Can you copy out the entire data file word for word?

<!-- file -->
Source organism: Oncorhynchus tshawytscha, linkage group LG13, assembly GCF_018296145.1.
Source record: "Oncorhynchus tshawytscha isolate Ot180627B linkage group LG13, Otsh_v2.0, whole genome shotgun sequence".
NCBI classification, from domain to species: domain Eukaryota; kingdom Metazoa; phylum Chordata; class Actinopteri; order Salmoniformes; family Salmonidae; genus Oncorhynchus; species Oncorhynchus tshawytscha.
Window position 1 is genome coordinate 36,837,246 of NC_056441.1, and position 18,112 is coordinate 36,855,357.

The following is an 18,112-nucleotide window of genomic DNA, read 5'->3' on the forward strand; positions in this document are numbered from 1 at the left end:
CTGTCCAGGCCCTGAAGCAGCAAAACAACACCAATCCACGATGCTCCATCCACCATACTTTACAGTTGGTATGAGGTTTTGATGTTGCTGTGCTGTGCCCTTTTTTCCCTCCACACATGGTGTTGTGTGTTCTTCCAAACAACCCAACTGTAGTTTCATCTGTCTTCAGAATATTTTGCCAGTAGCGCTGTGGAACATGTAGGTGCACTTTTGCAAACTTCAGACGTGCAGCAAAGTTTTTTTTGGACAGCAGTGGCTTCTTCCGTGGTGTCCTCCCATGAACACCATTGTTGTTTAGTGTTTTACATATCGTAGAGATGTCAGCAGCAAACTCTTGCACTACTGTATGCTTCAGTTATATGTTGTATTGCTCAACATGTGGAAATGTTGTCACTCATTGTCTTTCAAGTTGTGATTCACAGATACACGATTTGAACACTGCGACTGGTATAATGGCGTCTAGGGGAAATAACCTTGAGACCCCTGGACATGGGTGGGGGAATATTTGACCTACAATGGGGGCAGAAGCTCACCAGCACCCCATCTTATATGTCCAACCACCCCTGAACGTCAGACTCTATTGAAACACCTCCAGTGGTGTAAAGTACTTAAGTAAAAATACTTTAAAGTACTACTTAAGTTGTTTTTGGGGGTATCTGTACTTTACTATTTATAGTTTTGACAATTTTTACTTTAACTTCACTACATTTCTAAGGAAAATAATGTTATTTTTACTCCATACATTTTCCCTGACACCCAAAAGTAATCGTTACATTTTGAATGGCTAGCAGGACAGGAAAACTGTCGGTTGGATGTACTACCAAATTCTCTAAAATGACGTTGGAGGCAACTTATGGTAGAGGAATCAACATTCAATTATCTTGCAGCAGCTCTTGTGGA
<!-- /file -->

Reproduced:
Source organism: Oncorhynchus tshawytscha, linkage group LG13, assembly GCF_018296145.1.
Source record: "Oncorhynchus tshawytscha isolate Ot180627B linkage group LG13, Otsh_v2.0, whole genome shotgun sequence".
NCBI classification, from domain to species: domain Eukaryota; kingdom Metazoa; phylum Chordata; class Actinopteri; order Salmoniformes; family Salmonidae; genus Oncorhynchus; species Oncorhynchus tshawytscha.
Window position 1 is genome coordinate 36,837,246 of NC_056441.1, and position 18,112 is coordinate 36,855,357.

The following is an 18,112-nucleotide window of genomic DNA, read 5'->3' on the forward strand; positions in this document are numbered from 1 at the left end:
CTGTCCAGGCCCTGAAGCAGCAAAACAACACCAATCCACGATGCTCCATCCACCATACTTTACAGTTGGTATGAGGTTTTGATGTTGCTGTGCTGTGCCCTTTTTTCCCTCCACACATGGTGTTGTGTGTTCTTCCAAACAACCCAACTGTAGTTTCATCTGTCTTCAGAATATTTTGCCAGTAGCGCTGTGGAACATGTAGGTGCACTTTTGCAAACTTCAGACGTGCAGCAAAGTTTTTTTTGGACAGCAGTGGCTTCTTCCGTGGTGTCCTCCCATGAACACCATTGTTGTTTAGTGTTTTACATATCGTAGAGATGTCAGCAGCAAACTCTTGCACTACTGTATGCTTCAGTTATATGTTGTATTGCTCAACATGTGGAAATGTTGTCACTCATTGTCTTTCAAGTTGTGATTCACAGATACACGATTTGAACACTGCGACTGGTATAATGGCGTCTAGGGGAAATAACCTTGAGACCCCTGGACATGGGTGGGGGAATATTTGACCTACAATGGGGGCAGAAGCTCACCAGCACCCCATCTTATATGTCCAACCACCCCTGAACGTCAGACTCTATTGAAACACCTCCAGTGGTGTAAAGTACTTAAGTAAAAATACTTTAAAGTACTACTTAAGTTGTTTTTGGGGGTATCTGTACTTTACTATTTATAGTTTTGACAATTTTTACTTTAACTTCACTACATTTCTAAGGAAAATAATGTTATTTTTACTCCATACATTTTCCCTGACACCCAAAAGTAATCGTTACATTTTGAATGGCTAGCAGGACAGGAAAACTGTCGGTTGGATGTACTACCAAATTCTCTAAAATGACGTTGGAGGCAACTTATGGTAGAGGAATCAACATTCAATTATCTTGCAGCAGCTCTTGTGGA